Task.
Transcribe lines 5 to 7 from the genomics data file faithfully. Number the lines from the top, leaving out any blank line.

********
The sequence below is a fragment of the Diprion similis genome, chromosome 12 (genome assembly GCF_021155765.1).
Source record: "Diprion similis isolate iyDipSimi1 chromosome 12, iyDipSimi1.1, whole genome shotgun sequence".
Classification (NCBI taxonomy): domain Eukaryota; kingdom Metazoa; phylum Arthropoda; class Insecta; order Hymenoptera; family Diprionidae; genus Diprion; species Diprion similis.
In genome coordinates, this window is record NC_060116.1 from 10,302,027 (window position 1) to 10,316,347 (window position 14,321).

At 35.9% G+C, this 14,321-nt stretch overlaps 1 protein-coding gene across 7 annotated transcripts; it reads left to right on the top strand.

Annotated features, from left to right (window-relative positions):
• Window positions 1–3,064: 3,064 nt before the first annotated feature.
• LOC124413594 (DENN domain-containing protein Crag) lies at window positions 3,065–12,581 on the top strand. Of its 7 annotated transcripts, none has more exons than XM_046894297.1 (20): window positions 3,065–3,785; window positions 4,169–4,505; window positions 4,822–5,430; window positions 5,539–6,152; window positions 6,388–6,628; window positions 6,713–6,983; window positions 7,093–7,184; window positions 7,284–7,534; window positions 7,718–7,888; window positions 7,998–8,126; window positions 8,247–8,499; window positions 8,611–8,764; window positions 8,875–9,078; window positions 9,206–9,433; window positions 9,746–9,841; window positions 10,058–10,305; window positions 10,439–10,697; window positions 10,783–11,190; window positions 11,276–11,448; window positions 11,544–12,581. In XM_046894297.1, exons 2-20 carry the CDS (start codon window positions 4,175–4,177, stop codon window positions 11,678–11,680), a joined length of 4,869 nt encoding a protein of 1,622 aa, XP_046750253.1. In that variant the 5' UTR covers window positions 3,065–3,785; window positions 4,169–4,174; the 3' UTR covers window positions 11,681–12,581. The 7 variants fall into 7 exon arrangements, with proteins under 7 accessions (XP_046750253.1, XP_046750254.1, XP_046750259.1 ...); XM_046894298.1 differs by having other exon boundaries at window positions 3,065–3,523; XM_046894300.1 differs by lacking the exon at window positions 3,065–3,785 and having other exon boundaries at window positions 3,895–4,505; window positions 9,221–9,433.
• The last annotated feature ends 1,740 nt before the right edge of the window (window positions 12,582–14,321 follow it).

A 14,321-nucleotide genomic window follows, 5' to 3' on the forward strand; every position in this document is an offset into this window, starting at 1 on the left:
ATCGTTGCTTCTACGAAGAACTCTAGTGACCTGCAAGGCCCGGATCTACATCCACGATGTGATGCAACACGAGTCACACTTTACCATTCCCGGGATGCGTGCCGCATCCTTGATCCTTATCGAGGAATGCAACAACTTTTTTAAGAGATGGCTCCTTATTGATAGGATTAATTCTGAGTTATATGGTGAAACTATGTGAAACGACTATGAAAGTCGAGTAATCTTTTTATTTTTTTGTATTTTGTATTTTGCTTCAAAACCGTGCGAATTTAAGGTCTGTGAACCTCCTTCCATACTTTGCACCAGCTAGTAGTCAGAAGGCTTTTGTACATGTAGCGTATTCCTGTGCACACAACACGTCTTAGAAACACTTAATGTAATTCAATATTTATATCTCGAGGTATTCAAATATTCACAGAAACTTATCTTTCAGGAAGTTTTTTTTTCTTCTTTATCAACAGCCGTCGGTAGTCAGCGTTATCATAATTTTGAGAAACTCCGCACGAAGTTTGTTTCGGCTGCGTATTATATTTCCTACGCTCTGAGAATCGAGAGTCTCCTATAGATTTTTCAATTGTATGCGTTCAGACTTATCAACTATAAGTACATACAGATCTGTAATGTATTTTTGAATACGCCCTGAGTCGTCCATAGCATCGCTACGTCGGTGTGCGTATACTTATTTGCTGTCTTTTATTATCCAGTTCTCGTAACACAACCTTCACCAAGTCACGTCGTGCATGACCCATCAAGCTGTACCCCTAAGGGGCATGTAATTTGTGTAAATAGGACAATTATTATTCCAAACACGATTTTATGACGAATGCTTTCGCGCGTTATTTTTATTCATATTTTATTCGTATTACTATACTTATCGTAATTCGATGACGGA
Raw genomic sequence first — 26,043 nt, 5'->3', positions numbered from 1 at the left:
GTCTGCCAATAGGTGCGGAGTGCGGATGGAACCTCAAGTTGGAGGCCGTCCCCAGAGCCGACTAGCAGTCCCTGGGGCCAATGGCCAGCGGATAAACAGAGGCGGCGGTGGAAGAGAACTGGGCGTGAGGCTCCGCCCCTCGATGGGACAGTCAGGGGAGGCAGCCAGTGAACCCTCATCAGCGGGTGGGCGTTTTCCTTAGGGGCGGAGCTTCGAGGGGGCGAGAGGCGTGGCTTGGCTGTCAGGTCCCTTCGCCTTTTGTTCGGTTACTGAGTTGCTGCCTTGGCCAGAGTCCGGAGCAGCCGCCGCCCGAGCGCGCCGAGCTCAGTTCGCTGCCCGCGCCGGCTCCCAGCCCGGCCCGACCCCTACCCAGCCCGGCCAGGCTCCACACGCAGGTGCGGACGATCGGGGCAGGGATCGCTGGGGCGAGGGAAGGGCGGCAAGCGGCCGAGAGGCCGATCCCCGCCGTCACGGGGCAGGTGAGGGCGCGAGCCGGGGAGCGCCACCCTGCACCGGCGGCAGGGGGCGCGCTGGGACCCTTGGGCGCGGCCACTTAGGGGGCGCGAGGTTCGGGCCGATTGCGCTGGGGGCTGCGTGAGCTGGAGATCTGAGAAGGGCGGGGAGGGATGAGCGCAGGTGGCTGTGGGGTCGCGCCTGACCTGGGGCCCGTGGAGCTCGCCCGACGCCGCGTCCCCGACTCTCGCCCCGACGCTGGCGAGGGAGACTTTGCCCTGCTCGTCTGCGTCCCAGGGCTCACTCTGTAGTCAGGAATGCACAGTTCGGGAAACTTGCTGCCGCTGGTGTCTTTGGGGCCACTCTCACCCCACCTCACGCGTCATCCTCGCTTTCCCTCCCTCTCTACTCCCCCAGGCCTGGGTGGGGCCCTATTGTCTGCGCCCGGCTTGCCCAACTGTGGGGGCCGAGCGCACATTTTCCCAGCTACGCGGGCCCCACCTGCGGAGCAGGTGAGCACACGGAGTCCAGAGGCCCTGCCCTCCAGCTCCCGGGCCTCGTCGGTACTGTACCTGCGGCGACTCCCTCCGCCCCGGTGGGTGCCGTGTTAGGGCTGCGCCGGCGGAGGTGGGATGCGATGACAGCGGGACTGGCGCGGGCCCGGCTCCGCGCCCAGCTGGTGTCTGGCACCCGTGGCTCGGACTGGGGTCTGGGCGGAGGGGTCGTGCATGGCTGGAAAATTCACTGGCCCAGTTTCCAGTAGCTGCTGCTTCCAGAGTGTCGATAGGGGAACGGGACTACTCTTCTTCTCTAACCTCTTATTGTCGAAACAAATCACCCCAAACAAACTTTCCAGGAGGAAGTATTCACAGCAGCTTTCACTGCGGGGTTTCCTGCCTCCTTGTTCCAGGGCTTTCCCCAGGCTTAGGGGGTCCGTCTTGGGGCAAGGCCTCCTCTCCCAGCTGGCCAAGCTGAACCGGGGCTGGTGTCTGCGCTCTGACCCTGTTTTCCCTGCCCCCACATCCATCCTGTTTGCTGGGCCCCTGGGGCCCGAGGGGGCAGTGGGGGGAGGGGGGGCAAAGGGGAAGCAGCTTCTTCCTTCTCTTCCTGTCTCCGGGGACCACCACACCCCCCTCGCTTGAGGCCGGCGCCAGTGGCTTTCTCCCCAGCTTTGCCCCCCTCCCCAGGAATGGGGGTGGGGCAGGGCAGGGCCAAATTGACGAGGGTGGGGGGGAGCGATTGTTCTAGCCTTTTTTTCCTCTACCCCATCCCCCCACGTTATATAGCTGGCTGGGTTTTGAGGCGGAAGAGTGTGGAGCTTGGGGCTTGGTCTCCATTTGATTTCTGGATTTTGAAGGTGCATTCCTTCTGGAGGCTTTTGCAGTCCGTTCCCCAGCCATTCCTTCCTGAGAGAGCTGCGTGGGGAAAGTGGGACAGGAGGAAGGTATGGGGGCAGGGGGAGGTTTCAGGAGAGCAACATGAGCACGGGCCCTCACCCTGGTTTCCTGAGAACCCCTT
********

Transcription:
At 35.9% G+C, this 14,321-nt stretch overlaps 1 protein-coding gene across 7 annotated transcripts; it reads left to right on the top strand.

Annotated features, from left to right (window-relative positions):
• Window positions 1–3,064: 3,064 nt before the first annotated feature.